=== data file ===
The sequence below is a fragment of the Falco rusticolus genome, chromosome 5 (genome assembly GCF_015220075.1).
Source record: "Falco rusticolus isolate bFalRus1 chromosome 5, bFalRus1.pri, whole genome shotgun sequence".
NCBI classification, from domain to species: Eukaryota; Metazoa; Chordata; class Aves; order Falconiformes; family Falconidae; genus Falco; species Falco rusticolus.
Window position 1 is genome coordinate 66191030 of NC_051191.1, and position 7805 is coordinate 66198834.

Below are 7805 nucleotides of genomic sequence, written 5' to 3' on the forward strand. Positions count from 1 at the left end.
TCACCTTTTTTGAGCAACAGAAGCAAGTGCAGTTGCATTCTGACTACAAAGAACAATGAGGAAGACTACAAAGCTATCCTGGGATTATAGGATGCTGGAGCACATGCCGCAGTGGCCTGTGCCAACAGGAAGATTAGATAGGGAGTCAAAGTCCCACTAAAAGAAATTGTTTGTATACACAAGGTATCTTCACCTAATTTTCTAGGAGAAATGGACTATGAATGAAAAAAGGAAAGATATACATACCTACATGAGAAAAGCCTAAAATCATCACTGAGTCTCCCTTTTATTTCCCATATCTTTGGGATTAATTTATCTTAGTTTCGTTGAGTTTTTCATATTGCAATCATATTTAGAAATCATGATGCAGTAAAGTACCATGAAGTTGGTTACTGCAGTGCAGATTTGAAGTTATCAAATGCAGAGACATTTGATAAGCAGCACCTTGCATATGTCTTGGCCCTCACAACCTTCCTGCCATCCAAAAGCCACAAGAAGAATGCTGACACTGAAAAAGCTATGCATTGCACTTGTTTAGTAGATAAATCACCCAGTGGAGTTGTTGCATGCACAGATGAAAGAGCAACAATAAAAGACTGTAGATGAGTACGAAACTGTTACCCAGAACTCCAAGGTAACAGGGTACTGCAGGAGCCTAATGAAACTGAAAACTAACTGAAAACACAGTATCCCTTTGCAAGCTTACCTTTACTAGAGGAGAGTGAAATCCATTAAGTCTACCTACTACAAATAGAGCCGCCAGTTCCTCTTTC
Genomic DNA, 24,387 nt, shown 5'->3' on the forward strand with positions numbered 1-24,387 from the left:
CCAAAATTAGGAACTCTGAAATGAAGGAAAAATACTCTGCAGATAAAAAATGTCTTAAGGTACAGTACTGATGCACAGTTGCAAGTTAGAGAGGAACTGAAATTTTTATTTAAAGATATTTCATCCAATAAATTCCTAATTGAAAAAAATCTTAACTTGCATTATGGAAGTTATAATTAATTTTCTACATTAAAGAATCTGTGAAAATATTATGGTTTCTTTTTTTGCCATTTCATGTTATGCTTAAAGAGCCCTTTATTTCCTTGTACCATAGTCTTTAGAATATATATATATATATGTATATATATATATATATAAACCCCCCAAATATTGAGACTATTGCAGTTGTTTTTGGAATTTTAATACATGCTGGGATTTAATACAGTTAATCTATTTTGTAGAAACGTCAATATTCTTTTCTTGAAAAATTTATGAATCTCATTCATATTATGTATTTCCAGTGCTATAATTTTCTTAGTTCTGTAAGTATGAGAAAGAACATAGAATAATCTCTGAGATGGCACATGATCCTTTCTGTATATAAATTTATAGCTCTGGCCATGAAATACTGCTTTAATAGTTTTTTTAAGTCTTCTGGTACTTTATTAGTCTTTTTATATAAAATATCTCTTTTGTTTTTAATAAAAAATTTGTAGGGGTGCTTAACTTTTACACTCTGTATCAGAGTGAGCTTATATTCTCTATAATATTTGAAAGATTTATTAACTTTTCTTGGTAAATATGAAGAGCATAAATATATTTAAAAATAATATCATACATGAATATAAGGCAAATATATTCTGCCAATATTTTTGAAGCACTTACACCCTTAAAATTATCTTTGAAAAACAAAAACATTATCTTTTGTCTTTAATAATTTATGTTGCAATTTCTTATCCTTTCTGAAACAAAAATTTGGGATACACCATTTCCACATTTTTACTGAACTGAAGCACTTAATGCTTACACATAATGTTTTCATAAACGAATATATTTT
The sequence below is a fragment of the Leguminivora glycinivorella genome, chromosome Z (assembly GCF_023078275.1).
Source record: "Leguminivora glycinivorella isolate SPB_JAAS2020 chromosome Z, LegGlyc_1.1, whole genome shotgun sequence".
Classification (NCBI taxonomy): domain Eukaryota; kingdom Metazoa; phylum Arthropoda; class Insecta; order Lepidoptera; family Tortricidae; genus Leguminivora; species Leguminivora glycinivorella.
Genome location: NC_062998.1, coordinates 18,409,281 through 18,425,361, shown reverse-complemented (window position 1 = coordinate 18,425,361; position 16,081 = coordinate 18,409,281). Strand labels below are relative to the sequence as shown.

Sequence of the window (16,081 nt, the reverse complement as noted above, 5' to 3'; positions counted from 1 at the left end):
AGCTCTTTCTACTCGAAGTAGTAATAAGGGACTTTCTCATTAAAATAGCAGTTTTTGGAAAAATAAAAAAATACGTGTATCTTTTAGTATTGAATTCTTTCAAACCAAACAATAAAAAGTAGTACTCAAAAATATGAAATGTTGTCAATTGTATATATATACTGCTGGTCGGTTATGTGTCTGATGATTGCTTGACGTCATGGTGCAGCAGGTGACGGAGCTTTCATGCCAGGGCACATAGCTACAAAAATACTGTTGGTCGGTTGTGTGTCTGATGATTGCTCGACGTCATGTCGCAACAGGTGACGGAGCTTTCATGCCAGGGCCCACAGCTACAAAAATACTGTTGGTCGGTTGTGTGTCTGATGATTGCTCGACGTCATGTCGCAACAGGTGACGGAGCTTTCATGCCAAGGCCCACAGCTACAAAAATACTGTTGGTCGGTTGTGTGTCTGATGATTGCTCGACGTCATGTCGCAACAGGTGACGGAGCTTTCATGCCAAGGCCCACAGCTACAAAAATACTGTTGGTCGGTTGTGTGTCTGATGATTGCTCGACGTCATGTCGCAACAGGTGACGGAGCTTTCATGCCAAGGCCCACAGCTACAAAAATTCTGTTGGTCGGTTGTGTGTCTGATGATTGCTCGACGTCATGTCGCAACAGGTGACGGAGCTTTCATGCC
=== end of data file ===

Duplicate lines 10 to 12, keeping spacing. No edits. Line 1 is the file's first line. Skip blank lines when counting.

Source record: "Leguminivora glycinivorella isolate SPB_JAAS2020 chromosome Z, LegGlyc_1.1, whole genome shotgun sequence".
Classification (NCBI taxonomy): domain Eukaryota; kingdom Metazoa; phylum Arthropoda; class Insecta; order Lepidoptera; family Tortricidae; genus Leguminivora; species Leguminivora glycinivorella.
Genome location: NC_062998.1, coordinates 18,409,281 through 18,425,361, shown reverse-complemented (window position 1 = coordinate 18,425,361; position 16,081 = coordinate 18,409,281). Strand labels below are relative to the sequence as shown.